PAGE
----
If a callback routine is specified, it must be ended before another function module is called again with the same task ID and destination. If not, an exception is raised during the call.

More Information

For more information about aRFC, see the documentation RFC in SAP Help Portal.


  • As with every RFC, an asynchronous RFC opens a user session. If a calling program raises multiple consecutive asynchronous RFCs with different destinations or task identifiers or if a connection no longer exists, the called function modules are processed in parallel in different user sessions automatically. This property can be used for the parallel processing of applications. Since the associated management tool can cause resource bottlenecks on both the client and the server, this kind of parallel processing is only recommended using the addition DESTINATION IN GROUP.
  • If an asynchronous RFC is executed without a specified destination, the logon data user name, client, and logon language from the calling session are copied to the RFC session implicitly. The text environment language of the calling session is used for the logon language instead of the logon language of the session. The text environment language can be set using the statement SET LOCALE LANGUAGE.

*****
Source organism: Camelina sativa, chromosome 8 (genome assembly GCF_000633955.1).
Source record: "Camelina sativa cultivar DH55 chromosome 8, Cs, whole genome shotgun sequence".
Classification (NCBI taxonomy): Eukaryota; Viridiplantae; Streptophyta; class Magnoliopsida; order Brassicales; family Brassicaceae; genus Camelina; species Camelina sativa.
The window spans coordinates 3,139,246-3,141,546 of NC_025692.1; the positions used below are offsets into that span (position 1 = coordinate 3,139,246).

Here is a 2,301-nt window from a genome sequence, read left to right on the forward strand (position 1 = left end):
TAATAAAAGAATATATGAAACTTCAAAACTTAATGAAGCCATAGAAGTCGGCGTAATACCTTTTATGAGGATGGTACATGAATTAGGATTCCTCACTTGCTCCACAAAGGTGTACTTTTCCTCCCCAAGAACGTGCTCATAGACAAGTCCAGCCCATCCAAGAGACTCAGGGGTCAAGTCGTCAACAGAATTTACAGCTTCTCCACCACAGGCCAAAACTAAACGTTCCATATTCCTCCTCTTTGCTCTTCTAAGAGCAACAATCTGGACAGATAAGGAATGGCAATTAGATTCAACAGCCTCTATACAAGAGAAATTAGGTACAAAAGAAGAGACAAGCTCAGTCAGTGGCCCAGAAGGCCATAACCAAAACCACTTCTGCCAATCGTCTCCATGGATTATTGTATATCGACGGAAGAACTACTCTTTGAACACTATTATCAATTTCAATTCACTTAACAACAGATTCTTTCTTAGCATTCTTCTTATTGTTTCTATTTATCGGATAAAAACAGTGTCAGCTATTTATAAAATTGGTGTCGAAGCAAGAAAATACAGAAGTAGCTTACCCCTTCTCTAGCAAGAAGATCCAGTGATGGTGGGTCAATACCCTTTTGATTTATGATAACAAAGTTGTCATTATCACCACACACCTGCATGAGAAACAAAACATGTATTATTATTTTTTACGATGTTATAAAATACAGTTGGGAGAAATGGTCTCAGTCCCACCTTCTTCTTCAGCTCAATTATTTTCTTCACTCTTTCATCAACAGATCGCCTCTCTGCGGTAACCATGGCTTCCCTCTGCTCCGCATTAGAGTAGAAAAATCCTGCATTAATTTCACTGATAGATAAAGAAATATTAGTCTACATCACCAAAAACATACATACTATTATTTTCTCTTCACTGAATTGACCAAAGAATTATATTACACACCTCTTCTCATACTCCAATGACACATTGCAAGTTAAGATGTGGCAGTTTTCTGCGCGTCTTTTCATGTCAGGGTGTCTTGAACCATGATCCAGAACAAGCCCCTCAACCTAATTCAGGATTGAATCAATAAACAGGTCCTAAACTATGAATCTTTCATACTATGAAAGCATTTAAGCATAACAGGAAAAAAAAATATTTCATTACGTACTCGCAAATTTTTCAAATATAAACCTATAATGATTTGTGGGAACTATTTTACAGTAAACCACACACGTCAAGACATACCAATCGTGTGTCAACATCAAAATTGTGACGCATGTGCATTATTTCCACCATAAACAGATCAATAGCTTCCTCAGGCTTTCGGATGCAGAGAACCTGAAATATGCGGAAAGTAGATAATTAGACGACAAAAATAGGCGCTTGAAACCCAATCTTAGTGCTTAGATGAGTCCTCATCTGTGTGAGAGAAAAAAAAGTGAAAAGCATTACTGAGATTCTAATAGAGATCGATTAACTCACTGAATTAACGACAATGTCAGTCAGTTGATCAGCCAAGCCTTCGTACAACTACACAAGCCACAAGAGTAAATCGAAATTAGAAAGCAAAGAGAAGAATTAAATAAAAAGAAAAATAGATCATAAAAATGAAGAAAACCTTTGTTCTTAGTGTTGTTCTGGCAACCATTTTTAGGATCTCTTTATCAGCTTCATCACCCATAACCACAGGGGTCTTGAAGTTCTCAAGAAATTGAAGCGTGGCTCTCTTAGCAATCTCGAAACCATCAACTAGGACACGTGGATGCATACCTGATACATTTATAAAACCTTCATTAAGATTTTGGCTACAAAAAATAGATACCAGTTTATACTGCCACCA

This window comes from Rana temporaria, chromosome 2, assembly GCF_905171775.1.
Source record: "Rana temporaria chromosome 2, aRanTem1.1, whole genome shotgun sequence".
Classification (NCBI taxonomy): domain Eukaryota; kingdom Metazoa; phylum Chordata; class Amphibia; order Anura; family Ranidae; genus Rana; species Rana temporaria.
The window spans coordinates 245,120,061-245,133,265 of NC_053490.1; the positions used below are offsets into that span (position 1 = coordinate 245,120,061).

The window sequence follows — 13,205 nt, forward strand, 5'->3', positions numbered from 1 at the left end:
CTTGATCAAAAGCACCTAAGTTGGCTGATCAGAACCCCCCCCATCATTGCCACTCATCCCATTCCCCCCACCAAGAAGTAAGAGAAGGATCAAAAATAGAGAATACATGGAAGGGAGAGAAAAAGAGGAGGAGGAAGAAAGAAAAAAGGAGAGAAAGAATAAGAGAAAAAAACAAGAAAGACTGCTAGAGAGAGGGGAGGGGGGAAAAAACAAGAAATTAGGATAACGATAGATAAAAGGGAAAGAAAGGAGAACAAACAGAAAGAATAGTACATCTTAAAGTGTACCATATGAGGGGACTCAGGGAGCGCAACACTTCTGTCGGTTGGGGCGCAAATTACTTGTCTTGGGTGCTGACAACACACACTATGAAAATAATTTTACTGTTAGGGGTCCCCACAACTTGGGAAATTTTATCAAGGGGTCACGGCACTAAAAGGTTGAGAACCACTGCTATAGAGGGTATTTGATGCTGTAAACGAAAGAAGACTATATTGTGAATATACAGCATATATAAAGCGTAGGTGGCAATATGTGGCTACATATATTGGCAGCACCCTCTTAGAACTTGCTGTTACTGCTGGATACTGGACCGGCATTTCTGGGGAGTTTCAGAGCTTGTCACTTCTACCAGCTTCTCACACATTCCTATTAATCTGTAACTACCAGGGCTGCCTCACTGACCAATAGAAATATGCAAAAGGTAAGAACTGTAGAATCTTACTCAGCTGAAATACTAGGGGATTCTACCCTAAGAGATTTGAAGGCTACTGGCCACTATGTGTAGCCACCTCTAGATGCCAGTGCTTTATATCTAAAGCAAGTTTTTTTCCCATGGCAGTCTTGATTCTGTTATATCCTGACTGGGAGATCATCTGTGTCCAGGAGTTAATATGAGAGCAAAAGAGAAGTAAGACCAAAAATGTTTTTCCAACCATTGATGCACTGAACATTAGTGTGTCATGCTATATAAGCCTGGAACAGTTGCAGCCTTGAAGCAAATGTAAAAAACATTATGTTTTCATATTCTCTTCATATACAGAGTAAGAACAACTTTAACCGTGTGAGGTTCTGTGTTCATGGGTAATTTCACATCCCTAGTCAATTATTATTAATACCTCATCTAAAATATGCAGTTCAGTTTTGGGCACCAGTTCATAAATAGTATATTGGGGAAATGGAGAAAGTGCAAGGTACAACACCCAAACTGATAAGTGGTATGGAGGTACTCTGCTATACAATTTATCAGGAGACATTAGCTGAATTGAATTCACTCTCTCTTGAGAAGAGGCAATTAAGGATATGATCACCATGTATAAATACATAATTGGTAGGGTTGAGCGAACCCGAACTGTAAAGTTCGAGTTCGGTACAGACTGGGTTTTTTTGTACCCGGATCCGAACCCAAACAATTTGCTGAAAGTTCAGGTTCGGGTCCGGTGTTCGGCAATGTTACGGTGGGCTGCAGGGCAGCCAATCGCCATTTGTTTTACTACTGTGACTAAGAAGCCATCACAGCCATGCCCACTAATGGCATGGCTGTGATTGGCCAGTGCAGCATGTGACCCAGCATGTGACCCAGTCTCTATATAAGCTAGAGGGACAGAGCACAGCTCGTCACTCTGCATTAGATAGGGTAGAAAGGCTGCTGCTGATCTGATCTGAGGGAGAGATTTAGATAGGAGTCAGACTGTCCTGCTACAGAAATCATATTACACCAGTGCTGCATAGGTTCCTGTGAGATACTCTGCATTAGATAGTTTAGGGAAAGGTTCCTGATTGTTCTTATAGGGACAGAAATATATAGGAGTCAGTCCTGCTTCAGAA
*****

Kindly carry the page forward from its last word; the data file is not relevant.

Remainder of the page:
• If a function module is started consecutively multiple times using asynchronous RFC, the order of execution is not fixed;. Instead, it depends in the system availability.
  • When dynpros are called in aRFC processing, additional ABAP sessions are opened in the RFC client (see also RFC Dialog Interactions. The maximum number of ABAP sessions cannot be exceeded, otherwise an error message is displayed. The maximum number of sessions is defined in the profile parameter rdisp/max_alt_modes and cannot be greater than 16.
  • Calls using STARTING NEW TASK are always executed using the RFC interface and a destination specified as dest is always interpreted as such. This is why, unlike in synchronous RFC, neither an initial string nor a text field containing only blanks can be specified for dest.
  • The task ID passed as task does not need to be unique for each call. Unique tasks IDs can, however, help to identify calls within a callback routine.
  • If by mistake the statement RECEIVE is not used in a callback routine specified using the PERFORMING addition or the CALLING addition, the connection is persisted as when RECEIVE is specified using the addition KEEPING TASK.

Addition 1



If IN GROUP is specified as the RFC destination, this supports parallel execution of multiple function modules on a predefined group of of the current AS ABAP. This variant of aRFC is also known as parallel remote function call (pRFC).